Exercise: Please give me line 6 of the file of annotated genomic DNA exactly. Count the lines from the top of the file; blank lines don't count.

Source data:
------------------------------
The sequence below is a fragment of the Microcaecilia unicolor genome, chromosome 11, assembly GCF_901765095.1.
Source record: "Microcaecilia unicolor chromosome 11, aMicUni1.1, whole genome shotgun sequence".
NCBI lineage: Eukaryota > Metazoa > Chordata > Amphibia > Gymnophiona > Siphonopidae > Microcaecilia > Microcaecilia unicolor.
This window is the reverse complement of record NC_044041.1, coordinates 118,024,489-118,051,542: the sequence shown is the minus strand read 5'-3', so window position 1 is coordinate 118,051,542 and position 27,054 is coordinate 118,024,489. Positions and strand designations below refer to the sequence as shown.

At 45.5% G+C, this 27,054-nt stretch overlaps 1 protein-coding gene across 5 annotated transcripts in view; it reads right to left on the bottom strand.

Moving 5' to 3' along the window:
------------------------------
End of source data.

Moving 5' to 3' along the window: